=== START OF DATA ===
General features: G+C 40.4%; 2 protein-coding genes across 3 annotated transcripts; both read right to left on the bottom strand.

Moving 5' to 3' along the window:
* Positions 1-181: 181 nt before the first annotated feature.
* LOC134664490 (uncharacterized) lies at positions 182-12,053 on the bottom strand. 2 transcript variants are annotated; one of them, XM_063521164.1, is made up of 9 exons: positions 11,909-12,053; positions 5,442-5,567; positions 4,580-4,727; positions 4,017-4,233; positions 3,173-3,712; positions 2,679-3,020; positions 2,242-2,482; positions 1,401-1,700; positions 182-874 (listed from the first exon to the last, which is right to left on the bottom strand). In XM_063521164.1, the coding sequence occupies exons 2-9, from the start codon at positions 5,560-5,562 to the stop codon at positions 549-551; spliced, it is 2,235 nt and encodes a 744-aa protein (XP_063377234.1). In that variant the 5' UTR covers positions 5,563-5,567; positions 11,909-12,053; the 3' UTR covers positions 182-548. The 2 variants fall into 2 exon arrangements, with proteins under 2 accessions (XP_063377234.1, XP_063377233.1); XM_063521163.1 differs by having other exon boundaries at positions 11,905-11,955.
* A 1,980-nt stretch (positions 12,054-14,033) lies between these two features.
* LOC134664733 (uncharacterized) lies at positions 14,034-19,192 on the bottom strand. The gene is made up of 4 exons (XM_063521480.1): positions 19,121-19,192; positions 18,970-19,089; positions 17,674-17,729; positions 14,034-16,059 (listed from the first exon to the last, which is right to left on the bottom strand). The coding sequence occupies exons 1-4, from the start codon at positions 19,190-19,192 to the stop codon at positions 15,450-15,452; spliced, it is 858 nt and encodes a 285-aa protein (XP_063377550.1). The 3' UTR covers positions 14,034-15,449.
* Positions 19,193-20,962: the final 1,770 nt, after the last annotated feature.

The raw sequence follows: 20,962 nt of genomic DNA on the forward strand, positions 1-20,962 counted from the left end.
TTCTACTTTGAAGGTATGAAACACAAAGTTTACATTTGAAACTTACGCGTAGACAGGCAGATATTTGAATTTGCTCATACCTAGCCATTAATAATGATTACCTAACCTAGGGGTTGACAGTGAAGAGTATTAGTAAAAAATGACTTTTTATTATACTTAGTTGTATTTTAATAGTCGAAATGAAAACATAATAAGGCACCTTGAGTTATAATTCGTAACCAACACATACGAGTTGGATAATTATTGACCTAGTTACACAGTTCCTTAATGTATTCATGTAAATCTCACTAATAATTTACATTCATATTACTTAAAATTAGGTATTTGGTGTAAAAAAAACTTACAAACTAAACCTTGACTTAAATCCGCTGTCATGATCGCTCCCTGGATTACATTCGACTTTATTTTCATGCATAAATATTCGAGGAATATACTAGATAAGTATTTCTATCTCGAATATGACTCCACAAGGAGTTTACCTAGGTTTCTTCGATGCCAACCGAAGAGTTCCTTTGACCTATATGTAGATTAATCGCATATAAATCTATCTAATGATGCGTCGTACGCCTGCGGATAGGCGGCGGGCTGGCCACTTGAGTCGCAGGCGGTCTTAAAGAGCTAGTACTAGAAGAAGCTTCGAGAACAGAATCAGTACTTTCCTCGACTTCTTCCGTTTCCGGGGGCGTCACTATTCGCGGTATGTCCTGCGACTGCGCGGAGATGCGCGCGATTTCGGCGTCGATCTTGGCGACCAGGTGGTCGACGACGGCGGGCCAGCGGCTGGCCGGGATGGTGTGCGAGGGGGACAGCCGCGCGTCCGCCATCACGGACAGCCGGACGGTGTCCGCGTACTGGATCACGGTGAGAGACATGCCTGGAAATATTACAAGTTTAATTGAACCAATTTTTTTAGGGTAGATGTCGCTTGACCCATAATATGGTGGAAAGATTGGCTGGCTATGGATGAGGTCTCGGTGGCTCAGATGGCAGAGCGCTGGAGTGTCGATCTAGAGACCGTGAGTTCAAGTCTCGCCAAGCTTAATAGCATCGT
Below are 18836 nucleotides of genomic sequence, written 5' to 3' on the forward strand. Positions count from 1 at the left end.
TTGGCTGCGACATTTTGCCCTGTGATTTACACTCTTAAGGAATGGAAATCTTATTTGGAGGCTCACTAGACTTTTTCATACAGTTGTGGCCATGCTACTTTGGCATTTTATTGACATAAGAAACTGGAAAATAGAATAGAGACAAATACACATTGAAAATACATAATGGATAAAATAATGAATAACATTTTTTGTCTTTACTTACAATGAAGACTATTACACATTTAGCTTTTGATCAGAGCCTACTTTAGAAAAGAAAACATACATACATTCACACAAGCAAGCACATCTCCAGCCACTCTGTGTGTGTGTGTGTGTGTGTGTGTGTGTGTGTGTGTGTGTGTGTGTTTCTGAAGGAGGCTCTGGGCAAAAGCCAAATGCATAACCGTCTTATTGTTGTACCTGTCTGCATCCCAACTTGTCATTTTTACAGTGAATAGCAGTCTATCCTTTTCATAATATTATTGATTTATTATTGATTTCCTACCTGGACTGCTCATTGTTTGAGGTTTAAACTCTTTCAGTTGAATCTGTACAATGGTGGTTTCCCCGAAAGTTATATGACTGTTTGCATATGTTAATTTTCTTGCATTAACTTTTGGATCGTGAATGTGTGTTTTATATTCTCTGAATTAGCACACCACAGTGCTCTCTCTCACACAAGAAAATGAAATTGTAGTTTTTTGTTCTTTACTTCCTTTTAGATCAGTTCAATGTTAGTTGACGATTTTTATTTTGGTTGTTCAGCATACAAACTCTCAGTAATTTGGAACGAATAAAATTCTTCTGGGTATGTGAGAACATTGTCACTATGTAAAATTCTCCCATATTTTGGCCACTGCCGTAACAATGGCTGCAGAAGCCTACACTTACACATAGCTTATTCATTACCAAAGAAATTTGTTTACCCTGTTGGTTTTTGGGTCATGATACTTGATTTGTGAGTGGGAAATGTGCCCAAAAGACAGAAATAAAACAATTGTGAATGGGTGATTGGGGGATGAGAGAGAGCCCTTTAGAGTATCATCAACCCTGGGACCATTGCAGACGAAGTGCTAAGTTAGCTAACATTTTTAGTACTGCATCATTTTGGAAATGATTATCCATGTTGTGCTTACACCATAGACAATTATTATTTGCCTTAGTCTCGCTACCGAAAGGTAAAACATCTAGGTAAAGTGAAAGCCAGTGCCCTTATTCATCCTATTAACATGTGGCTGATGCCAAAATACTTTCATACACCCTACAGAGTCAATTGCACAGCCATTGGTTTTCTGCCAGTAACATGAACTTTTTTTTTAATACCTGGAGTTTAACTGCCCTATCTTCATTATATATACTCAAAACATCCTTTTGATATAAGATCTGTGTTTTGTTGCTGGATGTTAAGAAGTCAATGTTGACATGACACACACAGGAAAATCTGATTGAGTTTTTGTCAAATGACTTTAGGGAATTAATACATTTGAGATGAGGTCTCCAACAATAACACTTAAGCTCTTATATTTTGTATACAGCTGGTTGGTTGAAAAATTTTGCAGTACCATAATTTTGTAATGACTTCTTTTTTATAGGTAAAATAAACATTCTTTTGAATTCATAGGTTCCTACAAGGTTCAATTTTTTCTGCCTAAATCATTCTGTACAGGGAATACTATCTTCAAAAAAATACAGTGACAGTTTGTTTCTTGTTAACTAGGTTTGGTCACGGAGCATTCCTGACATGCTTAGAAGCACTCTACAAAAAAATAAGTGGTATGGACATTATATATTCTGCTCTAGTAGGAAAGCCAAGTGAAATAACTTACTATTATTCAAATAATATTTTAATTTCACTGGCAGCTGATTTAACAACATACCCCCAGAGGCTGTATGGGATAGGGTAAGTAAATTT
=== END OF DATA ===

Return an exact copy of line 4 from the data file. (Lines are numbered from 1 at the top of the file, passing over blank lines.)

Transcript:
* LOC134664490 (uncharacterized) lies at positions 182-12,053 on the bottom strand. 2 transcript variants are annotated; one of them, XM_063521164.1, is made up of 9 exons: positions 11,909-12,053; positions 5,442-5,567; positions 4,580-4,727; positions 4,017-4,233; positions 3,173-3,712; positions 2,679-3,020; positions 2,242-2,482; positions 1,401-1,700; positions 182-874 (listed from the first exon to the last, which is right to left on the bottom strand). In XM_063521164.1, the coding sequence occupies exons 2-9, from the start codon at positions 5,560-5,562 to the stop codon at positions 549-551; spliced, it is 2,235 nt and encodes a 744-aa protein (XP_063377234.1). In that variant the 5' UTR covers positions 5,563-5,567; positions 11,909-12,053; the 3' UTR covers positions 182-548. The 2 variants fall into 2 exon arrangements, with proteins under 2 accessions (XP_063377234.1, XP_063377233.1); XM_063521163.1 differs by having other exon boundaries at positions 11,905-11,955.